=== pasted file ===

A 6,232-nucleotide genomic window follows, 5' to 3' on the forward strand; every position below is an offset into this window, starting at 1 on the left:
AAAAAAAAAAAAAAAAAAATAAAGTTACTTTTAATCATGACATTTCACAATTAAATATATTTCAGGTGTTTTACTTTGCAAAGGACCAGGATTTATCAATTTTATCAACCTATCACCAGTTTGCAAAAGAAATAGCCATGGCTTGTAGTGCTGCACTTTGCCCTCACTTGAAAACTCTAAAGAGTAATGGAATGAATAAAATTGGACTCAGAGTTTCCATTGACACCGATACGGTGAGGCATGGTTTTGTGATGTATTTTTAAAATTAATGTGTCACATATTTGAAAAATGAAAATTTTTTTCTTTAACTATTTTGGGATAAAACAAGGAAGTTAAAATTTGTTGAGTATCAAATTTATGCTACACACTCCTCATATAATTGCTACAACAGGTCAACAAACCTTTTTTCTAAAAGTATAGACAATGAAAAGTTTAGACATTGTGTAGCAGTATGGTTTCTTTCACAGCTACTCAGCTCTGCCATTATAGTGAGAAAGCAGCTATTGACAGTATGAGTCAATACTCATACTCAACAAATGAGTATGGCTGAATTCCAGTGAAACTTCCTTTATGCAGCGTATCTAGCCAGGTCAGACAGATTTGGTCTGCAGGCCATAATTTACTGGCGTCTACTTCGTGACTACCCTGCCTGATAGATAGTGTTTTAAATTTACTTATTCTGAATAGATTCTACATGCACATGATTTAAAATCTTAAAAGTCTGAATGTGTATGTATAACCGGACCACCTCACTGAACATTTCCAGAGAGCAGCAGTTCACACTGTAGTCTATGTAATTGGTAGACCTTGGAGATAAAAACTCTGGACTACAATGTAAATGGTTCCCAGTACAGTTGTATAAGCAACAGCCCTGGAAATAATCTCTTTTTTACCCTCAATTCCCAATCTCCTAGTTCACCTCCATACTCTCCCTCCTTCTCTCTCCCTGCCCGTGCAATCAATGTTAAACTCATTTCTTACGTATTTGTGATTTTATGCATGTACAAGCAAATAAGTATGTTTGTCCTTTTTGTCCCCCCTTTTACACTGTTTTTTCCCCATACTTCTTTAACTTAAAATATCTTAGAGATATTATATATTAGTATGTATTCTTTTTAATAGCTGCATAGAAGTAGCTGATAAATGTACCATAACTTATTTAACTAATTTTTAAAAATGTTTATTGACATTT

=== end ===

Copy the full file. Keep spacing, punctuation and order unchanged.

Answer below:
A 6,232-nucleotide genomic window follows, 5' to 3' on the forward strand; every position below is an offset into this window, starting at 1 on the left:
AAAAAAAAAAAAAAAAAAATAAAGTTACTTTTAATCATGACATTTCACAATTAAATATATTTCAGGTGTTTTACTTTGCAAAGGACCAGGATTTATCAATTTTATCAACCTATCACCAGTTTGCAAAAGAAATAGCCATGGCTTGTAGTGCTGCACTTTGCCCTCACTTGAAAACTCTAAAGAGTAATGGAATGAATAAAATTGGACTCAGAGTTTCCATTGACACCGATACGGTGAGGCATGGTTTTGTGATGTATTTTTAAAATTAATGTGTCACATATTTGAAAAATGAAAATTTTTTTCTTTAACTATTTTGGGATAAAACAAGGAAGTTAAAATTTGTTGAGTATCAAATTTATGCTACACACTCCTCATATAATTGCTACAACAGGTCAACAAACCTTTTTTCTAAAAGTATAGACAATGAAAAGTTTAGACATTGTGTAGCAGTATGGTTTCTTTCACAGCTACTCAGCTCTGCCATTATAGTGAGAAAGCAGCTATTGACAGTATGAGTCAATACTCATACTCAACAAATGAGTATGGCTGAATTCCAGTGAAACTTCCTTTATGCAGCGTATCTAGCCAGGTCAGACAGATTTGGTCTGCAGGCCATAATTTACTGGCGTCTACTTCGTGACTACCCTGCCTGATAGATAGTGTTTTAAATTTACTTATTCTGAATAGATTCTACATGCACATGATTTAAAATCTTAAAAGTCTGAATGTGTATGTATAACCGGACCACCTCACTGAACATTTCCAGAGAGCAGCAGTTCACACTGTAGTCTATGTAATTGGTAGACCTTGGAGATAAAAACTCTGGACTACAATGTAAATGGTTCCCAGTACAGTTGTATAAGCAACAGCCCTGGAAATAATCTCTTTTTTACCCTCAATTCCCAATCTCCTAGTTCACCTCCATACTCTCCCTCCTTCTCTCTCCCTGCCCGTGCAATCAATGTTAAACTCATTTCTTACGTATTTGTGATTTTATGCATGTACAAGCAAATAAGTATGTTTGTCCTTTTTGTCCCCCCTTTTACACTGTTTTTTCCCCATACTTCTTTAACTTAAAATATCTTAGAGATATTATATATTAGTATGTATTCTTTTTAATAGCTGCATAGAAGTAGCTGATAAATGTACCATAACTTATTTAACTAATTTTTAAAAATGTTTATTGACATTT